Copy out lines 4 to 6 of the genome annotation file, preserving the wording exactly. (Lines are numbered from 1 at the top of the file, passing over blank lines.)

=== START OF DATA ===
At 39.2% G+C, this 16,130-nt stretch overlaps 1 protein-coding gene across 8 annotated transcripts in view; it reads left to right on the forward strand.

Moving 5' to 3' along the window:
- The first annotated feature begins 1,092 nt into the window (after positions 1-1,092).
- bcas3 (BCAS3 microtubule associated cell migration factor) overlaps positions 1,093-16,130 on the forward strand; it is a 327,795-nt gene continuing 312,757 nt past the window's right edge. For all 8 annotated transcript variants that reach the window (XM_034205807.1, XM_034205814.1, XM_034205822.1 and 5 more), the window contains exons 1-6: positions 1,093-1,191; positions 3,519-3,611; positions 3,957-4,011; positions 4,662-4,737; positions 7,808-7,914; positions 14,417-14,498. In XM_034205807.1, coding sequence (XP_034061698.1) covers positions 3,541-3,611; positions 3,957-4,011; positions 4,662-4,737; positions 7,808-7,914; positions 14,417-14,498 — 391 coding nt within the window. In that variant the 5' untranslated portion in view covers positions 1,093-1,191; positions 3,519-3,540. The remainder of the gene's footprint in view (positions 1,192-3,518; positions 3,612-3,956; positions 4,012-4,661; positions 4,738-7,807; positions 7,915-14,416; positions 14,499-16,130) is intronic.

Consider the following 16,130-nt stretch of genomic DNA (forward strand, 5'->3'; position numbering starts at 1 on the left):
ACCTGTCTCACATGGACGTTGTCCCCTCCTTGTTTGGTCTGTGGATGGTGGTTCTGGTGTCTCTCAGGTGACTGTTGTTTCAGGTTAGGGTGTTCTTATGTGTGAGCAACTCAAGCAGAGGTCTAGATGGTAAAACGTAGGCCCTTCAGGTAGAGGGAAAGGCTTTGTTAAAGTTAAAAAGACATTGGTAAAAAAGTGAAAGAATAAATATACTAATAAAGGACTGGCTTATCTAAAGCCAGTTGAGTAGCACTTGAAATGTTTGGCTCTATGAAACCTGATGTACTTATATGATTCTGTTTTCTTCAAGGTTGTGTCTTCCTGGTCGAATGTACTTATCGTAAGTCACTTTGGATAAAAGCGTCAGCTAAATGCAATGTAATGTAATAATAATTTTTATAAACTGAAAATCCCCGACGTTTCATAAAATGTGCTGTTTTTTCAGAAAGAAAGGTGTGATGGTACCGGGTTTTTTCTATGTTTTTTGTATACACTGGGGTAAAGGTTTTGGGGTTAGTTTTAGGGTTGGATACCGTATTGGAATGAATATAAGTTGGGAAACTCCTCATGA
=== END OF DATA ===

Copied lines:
- bcas3 (BCAS3 microtubule associated cell migration factor) overlaps positions 1,093-16,130 on the forward strand; it is a 327,795-nt gene continuing 312,757 nt past the window's right edge. For all 8 annotated transcript variants that reach the window (XM_034205807.1, XM_034205814.1, XM_034205822.1 and 5 more), the window contains exons 1-6: positions 1,093-1,191; positions 3,519-3,611; positions 3,957-4,011; positions 4,662-4,737; positions 7,808-7,914; positions 14,417-14,498. In XM_034205807.1, coding sequence (XP_034061698.1) covers positions 3,541-3,611; positions 3,957-4,011; positions 4,662-4,737; positions 7,808-7,914; positions 14,417-14,498 — 391 coding nt within the window. In that variant the 5' untranslated portion in view covers positions 1,093-1,191; positions 3,519-3,540. The remainder of the gene's footprint in view (positions 1,192-3,518; positions 3,612-3,956; positions 4,012-4,661; positions 4,738-7,807; positions 7,915-14,416; positions 14,499-16,130) is intronic.

Consider the following 16,130-nt stretch of genomic DNA (forward strand, 5'->3'; position numbering starts at 1 on the left):
ACCTGTCTCACATGGACGTTGTCCCCTCCTTGTTTGGTCTGTGGATGGTGGTTCTGGTGTCTCTCAGGTGACTGTTGTTTCAGGTTAGGGTGTTCTTATGTGTGAGCAACTCAAGCAGAGGTCTAGATGGTAAAACGTAGGCCCTTCAGGTAGAGGGAAAGGCTTTGTTAAAGTTAAAAAGACATTGGTAAAAAAGTGAAAGAATAAATATACTAATAAAGGACTGGCTTATCTAAAGCCAGTTGAGTAGCACTTGAAATGTTTGGCTCTATGAAACCTGATGTACTTATATGATTCTGTTTTCTTCAAGGTTGTGTCTTCCTGGTCGAATGTACTTATCGTAAGTCACTTTGGATAAAAGCGTCAGCTAAATGCAATGTAATGTAATAATAATTTTTATAAACTGAAAATCCCCGACGTTTCATAAAATGTGCTGTTTTTTCAGAAAGAAAGGTGTGATGGTACCGGGTTTTTTCTATGTTTTTTGTATACACTGGGGTAAAGGTTTTGGGGTTAGTTTTAGGGTTGGATACCGTATTGGAATGAATATAAGTTGGGAAACTCCTCATGA